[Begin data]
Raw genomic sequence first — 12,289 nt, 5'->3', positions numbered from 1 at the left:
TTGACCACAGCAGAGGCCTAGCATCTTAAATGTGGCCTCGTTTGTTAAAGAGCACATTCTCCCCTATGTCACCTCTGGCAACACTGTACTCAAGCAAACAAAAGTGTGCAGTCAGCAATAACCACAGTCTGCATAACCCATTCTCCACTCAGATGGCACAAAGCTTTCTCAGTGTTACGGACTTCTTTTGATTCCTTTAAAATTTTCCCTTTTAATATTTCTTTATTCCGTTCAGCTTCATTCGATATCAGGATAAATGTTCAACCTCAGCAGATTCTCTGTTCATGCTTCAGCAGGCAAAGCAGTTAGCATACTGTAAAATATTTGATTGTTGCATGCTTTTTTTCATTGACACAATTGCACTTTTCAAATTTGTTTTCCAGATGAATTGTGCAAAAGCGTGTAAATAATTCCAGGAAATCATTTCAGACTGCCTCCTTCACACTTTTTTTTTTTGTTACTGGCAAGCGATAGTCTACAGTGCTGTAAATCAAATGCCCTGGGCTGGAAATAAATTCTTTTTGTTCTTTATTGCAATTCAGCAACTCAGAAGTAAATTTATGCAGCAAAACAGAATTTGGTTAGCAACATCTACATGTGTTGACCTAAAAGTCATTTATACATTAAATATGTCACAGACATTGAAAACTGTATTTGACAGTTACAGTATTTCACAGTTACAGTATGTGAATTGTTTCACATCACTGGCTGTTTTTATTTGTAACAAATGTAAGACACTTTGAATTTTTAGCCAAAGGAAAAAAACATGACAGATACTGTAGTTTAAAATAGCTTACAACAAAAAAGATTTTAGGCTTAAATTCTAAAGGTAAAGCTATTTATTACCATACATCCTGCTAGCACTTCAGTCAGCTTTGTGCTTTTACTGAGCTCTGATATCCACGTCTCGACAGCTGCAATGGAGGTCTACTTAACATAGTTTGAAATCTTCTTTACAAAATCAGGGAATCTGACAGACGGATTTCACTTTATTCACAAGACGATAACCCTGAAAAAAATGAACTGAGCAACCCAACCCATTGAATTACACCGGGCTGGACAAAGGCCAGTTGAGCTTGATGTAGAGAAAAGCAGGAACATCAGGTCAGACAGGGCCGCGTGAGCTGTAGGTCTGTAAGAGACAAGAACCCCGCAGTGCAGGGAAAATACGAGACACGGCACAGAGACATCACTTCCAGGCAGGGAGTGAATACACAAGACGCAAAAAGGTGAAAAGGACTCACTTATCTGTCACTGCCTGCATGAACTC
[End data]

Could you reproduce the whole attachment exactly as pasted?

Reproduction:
Raw genomic sequence first — 12,289 nt, 5'->3', positions numbered from 1 at the left:
TTGACCACAGCAGAGGCCTAGCATCTTAAATGTGGCCTCGTTTGTTAAAGAGCACATTCTCCCCTATGTCACCTCTGGCAACACTGTACTCAAGCAAACAAAAGTGTGCAGTCAGCAATAACCACAGTCTGCATAACCCATTCTCCACTCAGATGGCACAAAGCTTTCTCAGTGTTACGGACTTCTTTTGATTCCTTTAAAATTTTCCCTTTTAATATTTCTTTATTCCGTTCAGCTTCATTCGATATCAGGATAAATGTTCAACCTCAGCAGATTCTCTGTTCATGCTTCAGCAGGCAAAGCAGTTAGCATACTGTAAAATATTTGATTGTTGCATGCTTTTTTTCATTGACACAATTGCACTTTTCAAATTTGTTTTCCAGATGAATTGTGCAAAAGCGTGTAAATAATTCCAGGAAATCATTTCAGACTGCCTCCTTCACACTTTTTTTTTTTGTTACTGGCAAGCGATAGTCTACAGTGCTGTAAATCAAATGCCCTGGGCTGGAAATAAATTCTTTTTGTTCTTTATTGCAATTCAGCAACTCAGAAGTAAATTTATGCAGCAAAACAGAATTTGGTTAGCAACATCTACATGTGTTGACCTAAAAGTCATTTATACATTAAATATGTCACAGACATTGAAAACTGTATTTGACAGTTACAGTATTTCACAGTTACAGTATGTGAATTGTTTCACATCACTGGCTGTTTTTATTTGTAACAAATGTAAGACACTTTGAATTTTTAGCCAAAGGAAAAAAACATGACAGATACTGTAGTTTAAAATAGCTTACAACAAAAAAGATTTTAGGCTTAAATTCTAAAGGTAAAGCTATTTATTACCATACATCCTGCTAGCACTTCAGTCAGCTTTGTGCTTTTACTGAGCTCTGATATCCACGTCTCGACAGCTGCAATGGAGGTCTACTTAACATAGTTTGAAATCTTCTTTACAAAATCAGGGAATCTGACAGACGGATTTCACTTTATTCACAAGACGATAACCCTGAAAAAAATGAACTGAGCAACCCAACCCATTGAATTACACCGGGCTGGACAAAGGCCAGTTGAGCTTGATGTAGAGAAAAGCAGGAACATCAGGTCAGACAGGGCCGCGTGAGCTGTAGGTCTGTAAGAGACAAGAACCCCGCAGTGCAGGGAAAATACGAGACACGGCACAGAGACATCACTTCCAGGCAGGGAGTGAATACACAAGACGCAAAAAGGTGAAAAGGACTCACTTATCTGTCACTGCCTGCATGAACTC